Giggling and joking pops up during the lesson as young students try to remember how to say each Chinese number. But all the after-school energy is reigned in when Faith Tsou steps and turns, moving a flowing, fan-like wave around her as she displays a traditional Chinese dance. Canada's Woodbury Elementary School launched an eight-week after-school Chinese club this semester. The club was created after parents who adopted Chinese children asked if there was a way to introduce the culture to both the adopted children and their siblings.
The headline says it all, although the unspoken question is: will globalization indeed result in the hegemony of English, as has long been promised/threatened? The New York Times Freakonomics blog asked some experts to consider the question.
"It's hard to be perceived as 'ordinary' and Muslim at the same time in post-9/11 America," write several teachers in the introduction to a book that relays personal narratives of Muslim high schoolers living in New York City. The book, <em>This is Where I Need to Be: Oral Histories of Muslim Youth in NYC</em>, is a collection of stories based on interviews of Muslim teenagers that were conducted by Muslim youth.
In this letter to the editor, Maureen Anderson, migrant education coordinator for North Carolina's Buncombe County Schools, writes "I would like to commend Gov. Easley for supporting our students in North Carolina who are living in our state but are without proper immigration documents … Even as the North Carolina attorney general was declaring that many of these students are not welcome at our public universities, 20 Latino students, including five graduating seniors, were volunteering at MANNA FoodBank in Asheville, giving back to their community."
Some of the undocumented teenagers attending the Postville Community School District in Iowa talked last week with an Iowa reporter about how an immigration raid at a meatpacking plant in their community has made it seem unlikely that they'll be able to go to college and have a career in this country. A 16-year-old who came to the United States with his family two years ago said he wants to study mechanical engineering, but since his 17-year-old sister was detained in the May 12 immigration raid, his family is talking about going back to Mexico.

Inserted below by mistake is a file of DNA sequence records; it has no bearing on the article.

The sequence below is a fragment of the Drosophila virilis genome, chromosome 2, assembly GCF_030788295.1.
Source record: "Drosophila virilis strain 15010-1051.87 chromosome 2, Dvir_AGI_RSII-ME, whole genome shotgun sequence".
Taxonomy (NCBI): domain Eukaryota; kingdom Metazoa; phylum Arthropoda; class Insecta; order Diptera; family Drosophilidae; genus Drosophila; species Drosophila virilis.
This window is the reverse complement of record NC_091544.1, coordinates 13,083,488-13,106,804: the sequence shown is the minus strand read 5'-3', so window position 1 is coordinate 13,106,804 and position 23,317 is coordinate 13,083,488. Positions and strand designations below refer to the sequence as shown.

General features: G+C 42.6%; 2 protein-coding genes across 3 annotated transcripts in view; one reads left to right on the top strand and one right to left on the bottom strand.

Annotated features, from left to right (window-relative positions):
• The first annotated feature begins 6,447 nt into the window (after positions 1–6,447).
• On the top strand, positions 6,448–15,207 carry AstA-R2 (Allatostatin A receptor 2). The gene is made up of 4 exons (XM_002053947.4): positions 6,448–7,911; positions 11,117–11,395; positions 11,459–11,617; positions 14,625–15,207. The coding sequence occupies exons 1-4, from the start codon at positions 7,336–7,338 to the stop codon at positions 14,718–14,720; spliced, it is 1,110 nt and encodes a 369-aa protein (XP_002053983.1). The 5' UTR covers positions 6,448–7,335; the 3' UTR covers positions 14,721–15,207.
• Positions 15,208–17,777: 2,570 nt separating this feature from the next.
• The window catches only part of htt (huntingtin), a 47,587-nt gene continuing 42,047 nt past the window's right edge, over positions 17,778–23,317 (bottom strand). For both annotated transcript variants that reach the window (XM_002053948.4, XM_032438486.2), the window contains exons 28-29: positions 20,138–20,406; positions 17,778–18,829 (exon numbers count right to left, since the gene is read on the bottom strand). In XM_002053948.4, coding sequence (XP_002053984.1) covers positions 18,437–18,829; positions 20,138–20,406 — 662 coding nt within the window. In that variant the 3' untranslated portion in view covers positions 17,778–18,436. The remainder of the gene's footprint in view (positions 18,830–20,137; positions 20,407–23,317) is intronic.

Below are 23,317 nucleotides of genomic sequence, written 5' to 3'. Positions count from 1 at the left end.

After more than two years of behind-the-scenes cajoling, public bickering, charges, and countercharges, the bitterly divided State Board of Education settled Friday on new English and reading curriculum standards for the state's 4.6 million schoolchildren. The result is a patchwork document, with pieces pulled from a plan adopted by the board Thursday, plus segments submitted by teacher work groups. Many board members complained that even after the drawn-out process, the latest document was sprung on them Friday with almost no notice.
It's a Wednesday afternoon in mid-May at Homecroft Elementary in St. Paul, MN, and Marta Kifle is leading an after-school tutoring group she founded called the Ethiopian Educational Center. She's not a teacher — she's a parent who has volunteered at the school in the city's southwest corner for more than 10 years. The sessions, which last more than two hours, offer students a snack, some physical activity, homework assistance, and instruction in Amharic, the official language of Ethiopia, Kifle's native country. Kifle estimates she has served about 40 students. Most have some family connection to Ethiopia, though her program is open to everyone.
Seventeen-year-old Lily Mejia didn't speak any English when she began the seventh grade at Scenic Middle School in Central Point, OR. Nearly six years later, Lily is poised to graduate June 4 from Crater High School's Academy of Business Innovation & Science in the top 5 percent of her class and with a 4.0 GPA. Lily's father and mother, Refugio and Petra Mejia, never advanced past the second and third grades in Mexico. Their dream to see their children complete high school drove them to immigrate to the United States, where one son and one daughter have already done so. Lily will be their third child to graduate from high school and the first in her family to go to college.
The preliminary approval of new English and reading curriculum that will set guidelines for textbooks and standardized tests for the next 10 years was met with anger and frustration by many Texas teachers on Thursday. If given final approval, the curriculum will remain in effect for the next decade and set standards for state tests and textbooks.
Attracted by relatively low housing costs, working-class immigrants have flocked to St. Louis' Bayless School District. Today, nearly 40 percent of the district's students — double the number of just four years ago — are English-language learners. Between now and the end of the next decade, Bayless projects a gain of one-third over its current enrollment.